Thursday, January 13, 2005

Is there a connection?

You know how sometimes serendipity appears. Yesterday, I was on the phone talking with my supervisor (for my "real" job) and the phone rang. I put him briefly on hold, picked up the other line; it was the Executive Director of the Tidewater EMS Council, the host organization for the Tidewater CISM Team. I asked Jim if I could call him back. Not a problem. So, back to talk with George. After our conversation ended, I called Jim back. Says Jim, "I was wondering if you could give me some information about a guy who's been nominated to serve on our Board of Directors. You might know him. He supposedly works for the Coast Guard. His name is George Yacus."

Hmmm, yeh, I might know him... like I was just on the phone talking to him when Jim first called.

So then, I'm checking out the headlines and I come across these two stories and I wonder if they're somehow linked.

First, the FBI's new software is a disaster:

A new FBI computer program designed to help agents share information to ward off terrorist attacks may have to be scrapped, the agency has concluded, forcing a further delay in a four-year, half-billion-dollar overhaul of its antiquated computer system.

The bureau is so convinced that the software, known as Virtual Case File, will not work as planned that it has taken steps to begin soliciting proposals from outside contractors for new software, officials said.

The overhaul of the decrepit computer system was identified as a priority both by the independent commission that investigated the Sept. 11 attacks and by members of Congress, who found that the FBI's old system prevented agents from sharing information that could have headed off the attacks.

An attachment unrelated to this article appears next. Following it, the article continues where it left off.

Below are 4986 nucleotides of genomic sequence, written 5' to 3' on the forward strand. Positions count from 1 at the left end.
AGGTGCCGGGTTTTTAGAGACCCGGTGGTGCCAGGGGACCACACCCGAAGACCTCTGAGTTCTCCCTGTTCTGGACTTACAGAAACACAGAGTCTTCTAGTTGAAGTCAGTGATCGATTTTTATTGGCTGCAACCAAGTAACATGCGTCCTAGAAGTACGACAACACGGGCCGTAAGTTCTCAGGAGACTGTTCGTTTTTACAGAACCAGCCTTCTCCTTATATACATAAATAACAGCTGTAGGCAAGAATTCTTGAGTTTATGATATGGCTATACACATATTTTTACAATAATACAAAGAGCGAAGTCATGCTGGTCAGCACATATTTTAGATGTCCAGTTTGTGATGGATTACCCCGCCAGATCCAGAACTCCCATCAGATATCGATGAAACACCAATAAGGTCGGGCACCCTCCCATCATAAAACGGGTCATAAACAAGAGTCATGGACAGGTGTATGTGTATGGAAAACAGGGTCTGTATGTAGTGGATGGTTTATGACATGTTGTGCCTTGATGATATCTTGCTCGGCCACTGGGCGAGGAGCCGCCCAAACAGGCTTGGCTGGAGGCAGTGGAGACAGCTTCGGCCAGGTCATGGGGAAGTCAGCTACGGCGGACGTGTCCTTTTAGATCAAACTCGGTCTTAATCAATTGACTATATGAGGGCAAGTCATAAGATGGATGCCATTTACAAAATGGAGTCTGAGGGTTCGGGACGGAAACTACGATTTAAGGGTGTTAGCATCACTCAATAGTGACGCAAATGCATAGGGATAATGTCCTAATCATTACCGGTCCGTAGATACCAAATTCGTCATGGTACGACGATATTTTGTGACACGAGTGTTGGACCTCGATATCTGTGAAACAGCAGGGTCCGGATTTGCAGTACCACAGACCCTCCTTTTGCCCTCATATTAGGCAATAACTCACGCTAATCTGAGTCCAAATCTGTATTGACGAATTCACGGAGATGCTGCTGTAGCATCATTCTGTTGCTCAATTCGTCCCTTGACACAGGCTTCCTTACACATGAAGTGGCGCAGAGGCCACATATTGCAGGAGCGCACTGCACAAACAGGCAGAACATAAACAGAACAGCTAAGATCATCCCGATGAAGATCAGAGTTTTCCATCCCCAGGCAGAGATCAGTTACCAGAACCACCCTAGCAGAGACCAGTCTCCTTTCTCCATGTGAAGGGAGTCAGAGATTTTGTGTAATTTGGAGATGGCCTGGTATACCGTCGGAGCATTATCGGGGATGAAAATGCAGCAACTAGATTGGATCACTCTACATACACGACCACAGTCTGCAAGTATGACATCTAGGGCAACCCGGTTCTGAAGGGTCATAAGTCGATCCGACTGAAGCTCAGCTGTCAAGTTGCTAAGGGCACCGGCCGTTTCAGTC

Since the attacks, Congress has given the FBI a blank check, allocating billions of dollars in additional funding. So far the overhaul has cost $581 million, and the software problems are expected to set off a debate over how well the bureau has been spending those dollars.
My first thought is that perhaps Google can provide the technological solution for the FBI. Okay, enough. Then there's the second story, which made the top of today's BBC's World News on NPR:
Jewish groups and lawmakers criticized Prince Harry on Thursday for wearing a Nazi uniform to a costume party, with one group urging him to visit the Auschwitz death camp, despite an apology from the grandson of Queen Elizabeth II.

The 20-year-old prince apologized Wednesday in a statement after a British newspaper printed a picture of him wearing the uniform with a swastika armband while clutching a cigarette and a drink at a party on Saturday.

"I think a lot of people will be disappointed to see that photograph and it will cause a lot of offense," said Michael Howard, leader of Britain's main opposition Conservative Party.

"I think it might be appropriate for him to tell us himself just how contrite he now is," added Howard, who is Jewish.

The Simon Wiesenthal Center in Los Angeles expressed outrage and urged Prince Harry to travel to Poland later this month to commemorate the 60th anniversary of the liberation of the Auschwitz death camp.

"There he will see the results of the hated symbol he so foolishly and brazenly chose to wear," said Rabbi Marvin Hier, dean and founder of the center.

Prime Minister Tony Blair's office was reluctant to get involved. "Clearly an error was made," Blair's official spokesman said. "That has been recognized by Harry, and I think it is better that this matter continues to be dealt with by (Buckingham) Palace."
So, here's what I'm wondering: do you see the serendipitous link between the Prince dressed as a Nazi and the FBI flubbing up their new database software?

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